5. Plate tectonics: Geologists Harry Hess and Robert Dietz propose that seafloor spreading and subduction are basic parts of the mechanism for plate tectonics - a finding that led to the rapid acceptance of the tectonic theory behind Earth's large-scale geologic changes. The study of paleomagnetism led scientists to conclude that Earth's magnetic poles periodically reversed, providing an important geological dating method.


6. The environmental movement: Marine biologist Rachel Carson's masterwork, "Silent Spring," is published. The environmental concerns voiced in the book helped spark a grassroots movement that led the federal government to create the Environmental Protection Agency in 1970 and phase out the use of DDT in 1972.

7. Quasars: The first quasar - quasi-stellar radio source - is discovered by Dutch astronomer Maarten Schmidt. Scientists eventually determine that quasars are compact regions in the center of active galaxies that mark the presence of a supermassive black hole. The discovery was a key turning point in our understanding of galactic development and structure.


8. Quarks and all that: The quark model of particle physics is proposed. The ideas put forth by physicists Murray Gell-Mann and George Zweig touched off a decades-long quest to find the subatomic particles that matched the theory, including the J/Psi particle (found in 1974), the W and Z bosons (1983) and the top quark (2004-2005). The quest continues today at America's Fermilab and Europe's Large Hadron Collider, where scientists hope to detect the Higgs boson, the last particle predicted by the Standard Model.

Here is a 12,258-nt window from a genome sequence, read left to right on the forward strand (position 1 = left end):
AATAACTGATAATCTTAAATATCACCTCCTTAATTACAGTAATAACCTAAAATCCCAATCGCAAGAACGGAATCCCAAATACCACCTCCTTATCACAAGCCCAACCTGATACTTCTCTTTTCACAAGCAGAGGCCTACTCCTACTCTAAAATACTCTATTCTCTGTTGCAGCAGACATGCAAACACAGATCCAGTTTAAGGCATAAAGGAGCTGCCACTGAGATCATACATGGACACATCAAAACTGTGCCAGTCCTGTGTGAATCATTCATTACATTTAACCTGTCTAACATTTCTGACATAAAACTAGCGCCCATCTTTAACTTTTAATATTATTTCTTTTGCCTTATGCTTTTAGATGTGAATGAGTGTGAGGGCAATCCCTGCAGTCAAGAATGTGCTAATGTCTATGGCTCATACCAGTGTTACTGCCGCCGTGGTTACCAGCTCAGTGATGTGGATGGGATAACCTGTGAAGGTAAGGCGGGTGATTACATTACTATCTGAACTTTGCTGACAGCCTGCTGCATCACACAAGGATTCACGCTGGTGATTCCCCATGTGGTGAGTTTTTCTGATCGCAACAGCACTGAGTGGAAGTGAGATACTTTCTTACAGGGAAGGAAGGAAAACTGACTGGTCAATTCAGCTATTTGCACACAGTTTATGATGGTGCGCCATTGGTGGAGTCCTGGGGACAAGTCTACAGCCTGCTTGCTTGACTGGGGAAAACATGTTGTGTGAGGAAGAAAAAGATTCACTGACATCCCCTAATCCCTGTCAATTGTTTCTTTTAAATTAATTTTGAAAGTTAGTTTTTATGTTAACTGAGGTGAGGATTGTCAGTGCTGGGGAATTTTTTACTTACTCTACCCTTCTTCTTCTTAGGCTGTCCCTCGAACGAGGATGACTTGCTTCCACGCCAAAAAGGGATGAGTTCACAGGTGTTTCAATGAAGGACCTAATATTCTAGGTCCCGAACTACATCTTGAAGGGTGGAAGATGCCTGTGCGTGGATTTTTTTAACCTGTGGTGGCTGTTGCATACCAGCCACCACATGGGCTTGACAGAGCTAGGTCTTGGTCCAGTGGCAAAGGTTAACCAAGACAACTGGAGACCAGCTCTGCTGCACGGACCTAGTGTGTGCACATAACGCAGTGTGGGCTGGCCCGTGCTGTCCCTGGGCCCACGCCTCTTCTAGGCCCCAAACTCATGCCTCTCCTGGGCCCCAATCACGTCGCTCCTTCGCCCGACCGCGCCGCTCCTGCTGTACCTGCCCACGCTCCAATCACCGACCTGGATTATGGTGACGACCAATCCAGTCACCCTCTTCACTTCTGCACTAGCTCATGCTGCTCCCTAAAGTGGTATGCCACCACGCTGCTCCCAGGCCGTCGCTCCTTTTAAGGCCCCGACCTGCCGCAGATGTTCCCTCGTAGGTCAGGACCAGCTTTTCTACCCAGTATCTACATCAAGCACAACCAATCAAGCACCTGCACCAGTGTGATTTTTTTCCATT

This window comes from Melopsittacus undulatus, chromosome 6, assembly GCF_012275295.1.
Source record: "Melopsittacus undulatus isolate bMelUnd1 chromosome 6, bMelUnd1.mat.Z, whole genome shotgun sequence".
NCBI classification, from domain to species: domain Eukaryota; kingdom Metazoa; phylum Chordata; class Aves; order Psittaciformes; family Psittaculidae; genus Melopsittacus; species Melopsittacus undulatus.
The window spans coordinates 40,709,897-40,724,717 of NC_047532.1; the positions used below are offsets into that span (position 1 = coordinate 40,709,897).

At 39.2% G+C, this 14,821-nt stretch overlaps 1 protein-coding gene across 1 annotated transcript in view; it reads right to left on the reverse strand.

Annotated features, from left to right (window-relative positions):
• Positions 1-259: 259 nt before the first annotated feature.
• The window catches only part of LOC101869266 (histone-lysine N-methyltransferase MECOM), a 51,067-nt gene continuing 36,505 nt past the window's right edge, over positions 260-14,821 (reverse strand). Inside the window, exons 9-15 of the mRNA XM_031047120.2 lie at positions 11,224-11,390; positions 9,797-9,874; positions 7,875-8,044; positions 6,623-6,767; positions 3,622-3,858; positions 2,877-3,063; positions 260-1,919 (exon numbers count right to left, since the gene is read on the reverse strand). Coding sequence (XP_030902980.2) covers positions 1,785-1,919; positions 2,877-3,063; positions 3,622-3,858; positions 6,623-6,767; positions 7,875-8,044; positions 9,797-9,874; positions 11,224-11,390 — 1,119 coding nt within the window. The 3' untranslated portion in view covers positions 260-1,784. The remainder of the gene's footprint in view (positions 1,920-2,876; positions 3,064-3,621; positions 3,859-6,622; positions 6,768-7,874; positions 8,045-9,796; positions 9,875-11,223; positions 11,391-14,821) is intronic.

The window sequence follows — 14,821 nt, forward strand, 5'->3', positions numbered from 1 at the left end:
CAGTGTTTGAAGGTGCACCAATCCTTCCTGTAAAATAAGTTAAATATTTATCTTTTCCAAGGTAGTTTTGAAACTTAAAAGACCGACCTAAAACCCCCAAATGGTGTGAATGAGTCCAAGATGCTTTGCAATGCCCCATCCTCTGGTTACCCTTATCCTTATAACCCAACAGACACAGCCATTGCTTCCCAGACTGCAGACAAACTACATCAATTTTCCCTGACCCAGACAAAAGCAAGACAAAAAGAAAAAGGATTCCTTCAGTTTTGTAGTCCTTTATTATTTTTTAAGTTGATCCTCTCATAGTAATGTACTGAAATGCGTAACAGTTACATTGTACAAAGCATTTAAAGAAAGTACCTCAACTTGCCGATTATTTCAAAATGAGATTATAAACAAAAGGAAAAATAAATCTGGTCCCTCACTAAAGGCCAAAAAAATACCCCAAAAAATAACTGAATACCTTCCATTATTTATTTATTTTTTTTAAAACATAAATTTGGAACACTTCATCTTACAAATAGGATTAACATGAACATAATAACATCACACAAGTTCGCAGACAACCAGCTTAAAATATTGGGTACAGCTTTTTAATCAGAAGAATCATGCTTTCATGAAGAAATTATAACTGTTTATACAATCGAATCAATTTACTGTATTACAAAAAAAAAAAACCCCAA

9. Big bang's afterglow: Cosmic microwave background radiation is discovered by radio astronomers Arno Penzias and Robert Wilson, an achievement that earned them a Nobel Prize in 1978. The background radiation serves as the fossil imprint of the big bang and has helped astronomers determine the geometry of the universe. The Cosmic Background Explorer (COBE), launched in 1989, was a landmark space mission that followed up on Penzias and Wilson's discovery by mapping variations in the background radiation.


10. Heart transplants: First human-to-human heart transplant is performed. Dr. Christiaan Barnard's operation in South Africa prolonged his patient's life by only 18 days, but helped set the stage for rapid progress in medical transplantation techniques. Stanford heart surgeon Norman Shumway was an early pioneer in transplant medicine, and Denton Cooley and Domingo Liotta made a significant contribution in 1969 with the first human implantation of an artificial heart.


11. Moon landing: Humans make first landing on the moon. The Apollo series of moon surface missions, beginning with Apollo 11's Neil Armstrong and Buzz Aldrin, marked the climax of the decade-long U.S.-Soviet space race and also led to fresh scientific insights into the origins of Earth and the moon.

12. Internet: First node is connected on ARPAnet, the predecessor to the modern Internet. What began as an research project to develop a nuke-proof communication system ended up revolutionizing academic exchange - and eventually modern society. Twenty years after the Internet's birth, CERN's Tim Berners-Lee brought the global network to a higher level with the invention of the World Wide Web.

Jump ahead to the 1970s ... to the 1980s ... to the 1990s ... to the 2000s ... or see the full timeline on CASW's Web site.

As long as we're talking about timelines, please suggest some of the milestones we might see on a timeline stretching from 2010 to 2060. My favorites include private-sector spaceflight to Mars and beyond, hints of life (or at least livability) beyond Earth, fusion power, more widely available terrestrial solar power and space solar power, cell-based therapies and increasingly intelligent machines. What are yours?

To get the creative juices flowing, here are some additional perspectives on the 50 years (and five years) to come:

Alan Boyle serves as the treasurer of the Council for the Advancement of Science Writing. Join the Cosmic Log team by signing up as my Facebook friend or following b0yle on Twitter. And pick up a copy of my new book, "The Case for Pluto." If you're partial to the planetary underdogs, you'll be pleased to know that I've set up a Facebook fan page for "The Case for Pluto."